Title: The Wild Way Home
Written by: Sophie Kirtley
Illustrated by: Ben Mantle
Published by: Bloomsbury
The Wild Way Home is a unique book where the gender of protagonist, twelve-year old Charlie Merriam, is not revealed and is left up to the reader. The story works well with Charlie as a boy just as it does if she is a girl and to be honest I did not think her gender was relevant. However, my preference by the end of the book was to think of Charlie as a girl in that when she is whisked through time to the Stone Age and discovers Harby, he is searching for his baby sister. In contrast Charlie is running away from her baby brother.
Charlie has always wanted a baby brother but when Dara is born on her birthday and the doctors discover he has a heart defect, she is unable to deal with emotional turmoil of her brother’s life-threatening condition and sharing her special day. Her response is to run from her problems and hide in the forest where she loves to play with her friends. A place where she normally feels safe.
Written in the first person we get a deep insight into Charlie’s feelings and wave of mixed emotions at the hospital and on her adventures in the forest that used to be so familiar but has (like her family life) suddenly changed into a ‘wild’ almost unrecognisable landscape. Sophie Kirtley paints vivid descriptions of a Stone Age environment, complete with cave paintings, wolves, spirit songs, primitive tools and a strange new language.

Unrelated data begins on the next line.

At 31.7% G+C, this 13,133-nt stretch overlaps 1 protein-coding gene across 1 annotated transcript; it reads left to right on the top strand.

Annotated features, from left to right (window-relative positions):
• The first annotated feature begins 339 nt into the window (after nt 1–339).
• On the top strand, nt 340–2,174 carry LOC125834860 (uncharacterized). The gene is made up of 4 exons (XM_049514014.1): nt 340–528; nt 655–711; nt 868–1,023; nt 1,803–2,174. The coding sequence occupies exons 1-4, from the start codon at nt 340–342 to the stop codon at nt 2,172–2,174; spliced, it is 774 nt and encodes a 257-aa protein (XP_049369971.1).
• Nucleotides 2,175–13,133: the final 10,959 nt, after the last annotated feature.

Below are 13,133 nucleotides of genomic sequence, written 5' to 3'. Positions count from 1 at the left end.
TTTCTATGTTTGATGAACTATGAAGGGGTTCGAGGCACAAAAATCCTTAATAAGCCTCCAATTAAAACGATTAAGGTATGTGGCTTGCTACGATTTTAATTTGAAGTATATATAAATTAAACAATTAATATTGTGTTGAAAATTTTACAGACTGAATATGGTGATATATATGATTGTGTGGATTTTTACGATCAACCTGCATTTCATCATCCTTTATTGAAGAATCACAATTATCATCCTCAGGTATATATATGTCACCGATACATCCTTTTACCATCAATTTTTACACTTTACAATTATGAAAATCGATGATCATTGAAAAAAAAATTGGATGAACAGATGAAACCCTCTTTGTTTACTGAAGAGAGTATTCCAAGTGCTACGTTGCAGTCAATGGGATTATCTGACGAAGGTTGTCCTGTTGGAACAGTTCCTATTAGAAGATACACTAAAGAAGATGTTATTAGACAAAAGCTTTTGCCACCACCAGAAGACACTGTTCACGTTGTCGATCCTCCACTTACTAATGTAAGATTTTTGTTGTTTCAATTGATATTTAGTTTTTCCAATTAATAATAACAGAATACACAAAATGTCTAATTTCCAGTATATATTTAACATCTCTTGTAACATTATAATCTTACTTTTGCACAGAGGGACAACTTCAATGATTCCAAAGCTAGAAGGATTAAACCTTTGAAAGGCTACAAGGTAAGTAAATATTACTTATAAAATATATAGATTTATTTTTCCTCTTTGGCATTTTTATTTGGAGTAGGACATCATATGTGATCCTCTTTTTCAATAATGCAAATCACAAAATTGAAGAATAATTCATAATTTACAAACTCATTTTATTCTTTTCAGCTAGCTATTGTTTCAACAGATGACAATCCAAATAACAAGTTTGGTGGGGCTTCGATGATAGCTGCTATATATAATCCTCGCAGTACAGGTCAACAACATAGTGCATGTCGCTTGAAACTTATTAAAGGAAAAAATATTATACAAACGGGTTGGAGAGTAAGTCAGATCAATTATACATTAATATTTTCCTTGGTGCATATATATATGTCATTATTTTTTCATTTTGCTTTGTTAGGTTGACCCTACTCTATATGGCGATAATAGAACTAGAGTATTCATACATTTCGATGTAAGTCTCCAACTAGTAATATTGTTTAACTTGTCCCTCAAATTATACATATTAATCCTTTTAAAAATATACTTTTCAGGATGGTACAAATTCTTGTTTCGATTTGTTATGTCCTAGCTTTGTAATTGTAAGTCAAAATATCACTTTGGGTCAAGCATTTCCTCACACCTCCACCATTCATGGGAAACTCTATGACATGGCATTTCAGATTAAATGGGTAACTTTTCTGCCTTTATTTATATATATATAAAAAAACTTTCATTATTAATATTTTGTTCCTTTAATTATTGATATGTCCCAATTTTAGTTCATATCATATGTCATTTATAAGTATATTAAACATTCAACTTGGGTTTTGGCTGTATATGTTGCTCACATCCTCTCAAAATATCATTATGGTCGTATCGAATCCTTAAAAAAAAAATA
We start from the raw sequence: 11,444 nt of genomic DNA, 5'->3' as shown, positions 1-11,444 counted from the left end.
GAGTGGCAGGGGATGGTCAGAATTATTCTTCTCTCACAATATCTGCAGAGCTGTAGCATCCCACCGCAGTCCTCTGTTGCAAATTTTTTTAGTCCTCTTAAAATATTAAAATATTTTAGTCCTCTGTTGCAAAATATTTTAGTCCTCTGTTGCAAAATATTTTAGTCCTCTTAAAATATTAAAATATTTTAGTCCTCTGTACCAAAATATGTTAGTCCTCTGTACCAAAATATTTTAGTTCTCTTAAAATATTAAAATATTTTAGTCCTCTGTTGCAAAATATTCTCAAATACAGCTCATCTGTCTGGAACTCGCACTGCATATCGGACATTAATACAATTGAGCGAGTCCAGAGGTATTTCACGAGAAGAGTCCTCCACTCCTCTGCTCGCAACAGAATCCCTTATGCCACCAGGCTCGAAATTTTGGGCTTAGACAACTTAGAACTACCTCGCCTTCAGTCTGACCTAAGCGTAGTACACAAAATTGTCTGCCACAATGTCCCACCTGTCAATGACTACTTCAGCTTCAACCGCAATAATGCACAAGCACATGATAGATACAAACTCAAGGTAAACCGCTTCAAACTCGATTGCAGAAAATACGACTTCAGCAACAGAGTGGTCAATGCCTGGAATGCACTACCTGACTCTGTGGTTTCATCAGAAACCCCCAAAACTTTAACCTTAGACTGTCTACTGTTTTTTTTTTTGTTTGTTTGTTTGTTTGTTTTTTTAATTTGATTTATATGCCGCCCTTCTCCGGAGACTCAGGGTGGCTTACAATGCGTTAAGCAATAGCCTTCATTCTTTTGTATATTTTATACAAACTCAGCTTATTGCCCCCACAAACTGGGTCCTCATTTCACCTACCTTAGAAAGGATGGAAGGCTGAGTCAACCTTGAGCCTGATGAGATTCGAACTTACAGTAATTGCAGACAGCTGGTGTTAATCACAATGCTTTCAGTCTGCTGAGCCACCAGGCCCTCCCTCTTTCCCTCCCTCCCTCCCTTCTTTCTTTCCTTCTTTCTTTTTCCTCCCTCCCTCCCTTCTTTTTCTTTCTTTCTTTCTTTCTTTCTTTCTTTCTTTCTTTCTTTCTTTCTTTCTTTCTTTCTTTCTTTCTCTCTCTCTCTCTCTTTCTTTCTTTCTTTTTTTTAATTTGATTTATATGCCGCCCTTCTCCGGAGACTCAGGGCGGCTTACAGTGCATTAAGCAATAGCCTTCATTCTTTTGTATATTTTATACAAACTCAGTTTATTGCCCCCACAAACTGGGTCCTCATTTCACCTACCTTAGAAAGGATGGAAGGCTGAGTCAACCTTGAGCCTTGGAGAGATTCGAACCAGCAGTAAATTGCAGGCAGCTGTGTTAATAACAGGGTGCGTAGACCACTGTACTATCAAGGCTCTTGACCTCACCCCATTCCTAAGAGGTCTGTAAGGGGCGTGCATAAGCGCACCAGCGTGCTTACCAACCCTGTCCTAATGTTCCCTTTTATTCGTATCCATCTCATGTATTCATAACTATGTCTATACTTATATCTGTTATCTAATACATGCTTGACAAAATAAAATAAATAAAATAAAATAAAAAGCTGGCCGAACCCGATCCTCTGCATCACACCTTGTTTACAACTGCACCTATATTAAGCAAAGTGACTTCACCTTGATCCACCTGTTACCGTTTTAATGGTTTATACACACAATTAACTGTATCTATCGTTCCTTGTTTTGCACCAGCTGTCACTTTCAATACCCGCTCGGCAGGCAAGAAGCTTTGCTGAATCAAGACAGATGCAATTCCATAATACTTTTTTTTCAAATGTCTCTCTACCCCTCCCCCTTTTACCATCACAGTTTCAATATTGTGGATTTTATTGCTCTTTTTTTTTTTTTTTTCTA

Charlie discovers it is alright to be afraid of change and it is ok to worry about things that happen, which they are unable to control.
“Things happen, bad things sometimes and sometimes people get a bit broken…”
The story emphasises how things are easier when you don’t try to deal with them alone. In this way, The Wild Way Home carries a message of hope that together with love and support from friends and family we can get through the bad times.
A great book for PSHE sessions for discussing the different ways people react and cope with scary situations and ways we can safely manage circumstance that make them anxious.